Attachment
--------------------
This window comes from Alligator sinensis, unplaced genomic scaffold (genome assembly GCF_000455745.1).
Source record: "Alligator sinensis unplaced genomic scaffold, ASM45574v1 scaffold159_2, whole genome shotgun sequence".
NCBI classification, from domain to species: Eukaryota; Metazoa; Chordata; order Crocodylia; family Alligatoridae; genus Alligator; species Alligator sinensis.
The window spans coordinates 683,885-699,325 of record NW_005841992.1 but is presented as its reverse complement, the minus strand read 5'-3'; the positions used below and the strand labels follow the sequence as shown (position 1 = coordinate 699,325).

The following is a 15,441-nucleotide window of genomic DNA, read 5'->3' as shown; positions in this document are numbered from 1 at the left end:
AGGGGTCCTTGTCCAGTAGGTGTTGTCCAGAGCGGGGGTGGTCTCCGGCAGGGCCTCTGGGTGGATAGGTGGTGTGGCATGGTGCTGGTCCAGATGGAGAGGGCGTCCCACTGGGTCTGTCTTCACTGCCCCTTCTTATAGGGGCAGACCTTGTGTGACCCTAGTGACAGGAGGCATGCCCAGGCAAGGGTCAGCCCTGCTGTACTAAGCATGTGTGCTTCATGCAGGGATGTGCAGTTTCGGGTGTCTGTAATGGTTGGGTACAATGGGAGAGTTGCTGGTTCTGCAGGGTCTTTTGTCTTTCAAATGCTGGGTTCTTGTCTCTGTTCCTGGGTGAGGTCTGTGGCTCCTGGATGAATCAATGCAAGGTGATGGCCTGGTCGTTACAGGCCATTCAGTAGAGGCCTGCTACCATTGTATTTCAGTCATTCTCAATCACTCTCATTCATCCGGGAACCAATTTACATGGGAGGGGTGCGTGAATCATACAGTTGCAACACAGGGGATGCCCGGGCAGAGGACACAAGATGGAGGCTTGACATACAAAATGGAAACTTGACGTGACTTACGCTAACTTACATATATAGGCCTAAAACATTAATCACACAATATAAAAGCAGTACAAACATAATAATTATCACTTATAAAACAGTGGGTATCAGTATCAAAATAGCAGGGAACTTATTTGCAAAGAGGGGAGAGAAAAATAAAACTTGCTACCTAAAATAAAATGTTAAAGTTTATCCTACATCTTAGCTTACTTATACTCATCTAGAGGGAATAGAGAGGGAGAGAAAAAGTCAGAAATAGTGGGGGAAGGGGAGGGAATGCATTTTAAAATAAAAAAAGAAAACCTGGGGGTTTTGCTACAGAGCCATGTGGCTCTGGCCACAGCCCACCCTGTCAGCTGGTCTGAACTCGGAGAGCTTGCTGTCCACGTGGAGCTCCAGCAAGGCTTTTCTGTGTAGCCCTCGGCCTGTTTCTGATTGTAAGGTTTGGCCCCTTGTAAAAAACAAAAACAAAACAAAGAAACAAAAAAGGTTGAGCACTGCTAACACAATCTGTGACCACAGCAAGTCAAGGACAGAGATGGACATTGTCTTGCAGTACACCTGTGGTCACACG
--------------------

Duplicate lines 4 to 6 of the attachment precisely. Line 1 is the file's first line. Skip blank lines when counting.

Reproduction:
The window spans coordinates 683,885-699,325 of record NW_005841992.1 but is presented as its reverse complement, the minus strand read 5'-3'; the positions used below and the strand labels follow the sequence as shown (position 1 = coordinate 699,325).

The following is a 15,441-nucleotide window of genomic DNA, read 5'->3' as shown; positions in this document are numbered from 1 at the left end:
AGGGGTCCTTGTCCAGTAGGTGTTGTCCAGAGCGGGGGTGGTCTCCGGCAGGGCCTCTGGGTGGATAGGTGGTGTGGCATGGTGCTGGTCCAGATGGAGAGGGCGTCCCACTGGGTCTGTCTTCACTGCCCCTTCTTATAGGGGCAGACCTTGTGTGACCCTAGTGACAGGAGGCATGCCCAGGCAAGGGTCAGCCCTGCTGTACTAAGCATGTGTGCTTCATGCAGGGATGTGCAGTTTCGGGTGTCTGTAATGGTTGGGTACAATGGGAGAGTTGCTGGTTCTGCAGGGTCTTTTGTCTTTCAAATGCTGGGTTCTTGTCTCTGTTCCTGGGTGAGGTCTGTGGCTCCTGGATGAATCAATGCAAGGTGATGGCCTGGTCGTTACAGGCCATTCAGTAGAGGCCTGCTACCATTGTATTTCAGTCATTCTCAATCACTCTCATTCATCCGGGAACCAATTTACATGGGAGGGGTGCGTGAATCATACAGTTGCAACACAGGGGATGCCCGGGCAGAGGACACAAGATGGAGGCTTGACATACAAAATGGAAACTTGACGTGACTTACGCTAACTTACATATATAGGCCTAAAACATTAATCACACAATATAAAAGCAGTACAAACATAATAATTATCACTTATAAAACAGTGGGTATCAGTATCAAAATAGCAGGGAACTTATTTGCAAAGAGGGGAGAGAAAAATAAAACTTGCTACCTAAAATAAAATGTTAAAGTTTATCCTACATCTTAGCTTACTTATACTCATCTAGAGGGAATAGAGAGGGAGAGAAAAAGTCAGAAATAGTGGGGGAAGGGGAGGGAATGCATTTTAAAATAAAAAAAGAAAACCTGGGGGTTTTGCTACAGAGCCATGTGGCTCTGGCCACAGCCCACCCTGTCAGCTGGTCTGAACTCGGAGAGCTTGCTGTCCACGTGGAGCTCCAGCAAGGCTTTTCTGTGTAGCCCTCGGCCTGTTTCTGATTGTAAGGTTTGGCCCCTTGTAAAAAACAAAAACAAAACAAAGAAACAAAAAAGGTTGAGCACTGCTAACACAATCTGTGACCACAGCAAGTCAAGGACAGAGATGGACATTGTCTTGCAGTACACCTGTGGTCACACG